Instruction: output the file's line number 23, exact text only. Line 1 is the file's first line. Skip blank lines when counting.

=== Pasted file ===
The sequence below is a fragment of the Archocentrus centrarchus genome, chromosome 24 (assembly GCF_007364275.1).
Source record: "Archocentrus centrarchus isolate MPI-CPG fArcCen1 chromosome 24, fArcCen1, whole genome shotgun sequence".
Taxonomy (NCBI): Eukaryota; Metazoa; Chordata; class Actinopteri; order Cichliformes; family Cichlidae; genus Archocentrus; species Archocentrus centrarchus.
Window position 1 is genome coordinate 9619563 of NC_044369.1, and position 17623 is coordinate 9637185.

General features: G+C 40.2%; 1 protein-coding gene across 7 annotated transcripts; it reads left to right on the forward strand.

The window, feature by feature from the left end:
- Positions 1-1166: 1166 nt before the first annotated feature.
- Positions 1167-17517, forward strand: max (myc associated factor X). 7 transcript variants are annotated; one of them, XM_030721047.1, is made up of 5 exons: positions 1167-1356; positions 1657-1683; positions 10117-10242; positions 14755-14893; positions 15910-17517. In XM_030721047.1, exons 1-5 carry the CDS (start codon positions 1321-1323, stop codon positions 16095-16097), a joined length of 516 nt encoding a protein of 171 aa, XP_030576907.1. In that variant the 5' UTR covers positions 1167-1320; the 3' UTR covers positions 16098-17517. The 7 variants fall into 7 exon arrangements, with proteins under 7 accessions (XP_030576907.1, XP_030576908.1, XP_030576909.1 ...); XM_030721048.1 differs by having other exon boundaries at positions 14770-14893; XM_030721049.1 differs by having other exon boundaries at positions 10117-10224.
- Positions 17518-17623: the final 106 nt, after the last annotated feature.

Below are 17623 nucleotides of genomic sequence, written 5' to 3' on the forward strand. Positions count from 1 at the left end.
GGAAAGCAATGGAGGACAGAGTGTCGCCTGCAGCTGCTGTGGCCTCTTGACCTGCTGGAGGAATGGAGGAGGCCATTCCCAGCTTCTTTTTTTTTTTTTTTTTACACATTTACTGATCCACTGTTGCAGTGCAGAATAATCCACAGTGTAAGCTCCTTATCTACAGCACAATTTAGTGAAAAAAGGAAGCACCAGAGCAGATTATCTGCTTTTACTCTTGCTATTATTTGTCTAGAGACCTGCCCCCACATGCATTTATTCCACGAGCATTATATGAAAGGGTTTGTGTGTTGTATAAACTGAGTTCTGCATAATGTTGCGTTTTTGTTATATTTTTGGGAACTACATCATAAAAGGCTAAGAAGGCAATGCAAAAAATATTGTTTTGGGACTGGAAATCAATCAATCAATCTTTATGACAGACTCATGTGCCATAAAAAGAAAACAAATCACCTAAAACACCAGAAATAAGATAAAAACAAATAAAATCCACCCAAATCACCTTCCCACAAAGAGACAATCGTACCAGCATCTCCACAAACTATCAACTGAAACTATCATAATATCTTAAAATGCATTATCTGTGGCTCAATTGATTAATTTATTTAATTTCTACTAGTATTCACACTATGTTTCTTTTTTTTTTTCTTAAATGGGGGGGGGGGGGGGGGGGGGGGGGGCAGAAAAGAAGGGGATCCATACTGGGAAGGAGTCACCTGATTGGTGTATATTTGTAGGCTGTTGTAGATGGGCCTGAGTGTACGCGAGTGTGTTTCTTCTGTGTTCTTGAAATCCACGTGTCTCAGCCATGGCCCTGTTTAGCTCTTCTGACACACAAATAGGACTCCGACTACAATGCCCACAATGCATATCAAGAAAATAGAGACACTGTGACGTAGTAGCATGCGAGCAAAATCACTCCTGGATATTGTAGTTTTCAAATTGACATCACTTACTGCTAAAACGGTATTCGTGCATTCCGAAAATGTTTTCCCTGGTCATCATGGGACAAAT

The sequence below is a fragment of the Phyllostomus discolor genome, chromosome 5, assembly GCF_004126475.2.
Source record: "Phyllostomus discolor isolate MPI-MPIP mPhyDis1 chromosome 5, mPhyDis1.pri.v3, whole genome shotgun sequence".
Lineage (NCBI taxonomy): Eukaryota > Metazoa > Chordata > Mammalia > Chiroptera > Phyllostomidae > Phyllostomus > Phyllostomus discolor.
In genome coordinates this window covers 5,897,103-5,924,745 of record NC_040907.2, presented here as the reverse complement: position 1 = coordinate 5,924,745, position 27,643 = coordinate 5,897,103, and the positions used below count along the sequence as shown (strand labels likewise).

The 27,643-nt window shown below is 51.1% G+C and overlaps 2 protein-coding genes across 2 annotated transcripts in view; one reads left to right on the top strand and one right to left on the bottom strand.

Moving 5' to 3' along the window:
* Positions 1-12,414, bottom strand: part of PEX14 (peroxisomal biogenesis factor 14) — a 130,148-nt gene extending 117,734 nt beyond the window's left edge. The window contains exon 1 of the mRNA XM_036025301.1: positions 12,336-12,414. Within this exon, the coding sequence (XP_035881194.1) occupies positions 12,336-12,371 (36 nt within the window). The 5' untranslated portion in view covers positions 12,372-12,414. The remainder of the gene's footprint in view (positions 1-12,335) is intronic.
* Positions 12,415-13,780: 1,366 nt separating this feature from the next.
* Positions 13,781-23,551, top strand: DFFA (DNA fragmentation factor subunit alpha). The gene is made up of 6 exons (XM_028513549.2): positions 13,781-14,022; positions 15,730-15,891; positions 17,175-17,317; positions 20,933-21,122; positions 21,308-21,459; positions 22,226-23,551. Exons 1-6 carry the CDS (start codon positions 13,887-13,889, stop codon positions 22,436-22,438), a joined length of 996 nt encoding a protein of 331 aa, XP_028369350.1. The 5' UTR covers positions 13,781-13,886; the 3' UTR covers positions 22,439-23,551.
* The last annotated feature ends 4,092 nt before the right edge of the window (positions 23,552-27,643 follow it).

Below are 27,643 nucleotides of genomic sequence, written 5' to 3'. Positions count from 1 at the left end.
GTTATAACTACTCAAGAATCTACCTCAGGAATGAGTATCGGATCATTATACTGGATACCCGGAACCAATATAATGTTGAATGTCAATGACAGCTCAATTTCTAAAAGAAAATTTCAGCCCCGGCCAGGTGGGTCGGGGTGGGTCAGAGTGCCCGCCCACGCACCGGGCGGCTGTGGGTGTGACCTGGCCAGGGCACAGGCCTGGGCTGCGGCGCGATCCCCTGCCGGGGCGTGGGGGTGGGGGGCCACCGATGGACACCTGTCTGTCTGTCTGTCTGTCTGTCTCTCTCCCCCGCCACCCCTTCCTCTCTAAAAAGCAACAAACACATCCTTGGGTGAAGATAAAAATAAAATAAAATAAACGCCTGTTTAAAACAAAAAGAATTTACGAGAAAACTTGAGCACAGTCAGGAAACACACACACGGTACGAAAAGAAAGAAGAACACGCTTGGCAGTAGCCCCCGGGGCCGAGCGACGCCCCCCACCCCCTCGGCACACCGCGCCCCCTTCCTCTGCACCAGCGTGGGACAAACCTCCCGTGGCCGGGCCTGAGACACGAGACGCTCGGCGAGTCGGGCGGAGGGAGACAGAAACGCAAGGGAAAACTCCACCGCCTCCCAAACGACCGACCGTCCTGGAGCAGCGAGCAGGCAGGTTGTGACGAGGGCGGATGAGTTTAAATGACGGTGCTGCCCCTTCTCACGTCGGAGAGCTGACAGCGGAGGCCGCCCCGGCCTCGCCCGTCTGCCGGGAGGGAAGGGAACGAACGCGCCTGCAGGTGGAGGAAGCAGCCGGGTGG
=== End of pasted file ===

GTTATAACTACTCAAGAATCTACCTCAGGAATGAGTATCGGATCATTATACTGGATACCCGGAACCAATATAATGTTGAATGTCAATGACAGCTCAATTTCTAAAAGAAAATTTCAGCCCCGGCCAGGTGGGTCGGGGTGGGTCAGAGTGCCCGCCCACGCACCGGGCGGCTGTGGGTGTGACCTGGCCAGGGCACAGGCCTGGGCTGCGGCGCGATCCCCTGCCGGGGCGTGGGGGTGGGGGGCCACCGATGGACACCTGTCTGTCTGTCTGTCTGTCTGTCTCTCTCCCCCGCCACCCCTTCCTCTCTAAAAAGCAACAAACACATCCTTGGGTGAAGATAAAAATAAAATAAAATAAACGCCTGTTTAAAACAAAAAGAATTTACGAGAAAACTTGAGCACAGTCAGGAAACACACACACGGTACGAAAAGAAAGAAGAACACGCTTGGCAGTAGCCCCCGGGGCCGAGCGACGCCCCCCACCCCCTCGGCACACCGCGCCCCCTTCCTCTGCACCAGCGTGGGACAAACCTCCCGTGGCCGGGCCTGAGACACGAGACGCTCGGCGAGTCGGGCGGAGGGAGACAGAAACGCAAGGGAAAACTCCACCGCCTCCCAAACGACCGACCGTCCTGGAGCAGCGAGCAGGCAGGTTGTGACGAGGGCGGATGAGTTTAAATGACGGTGCTGCCCCTTCTCACGTCGGAGAGCTGACAGCGGAGGCCGCCCCGGCCTCGCCCGTCTGCCGGGAGGGAAGGGAACGAACGCGCCTGCAGGTGGAGGAAGCAGCCGGGTGG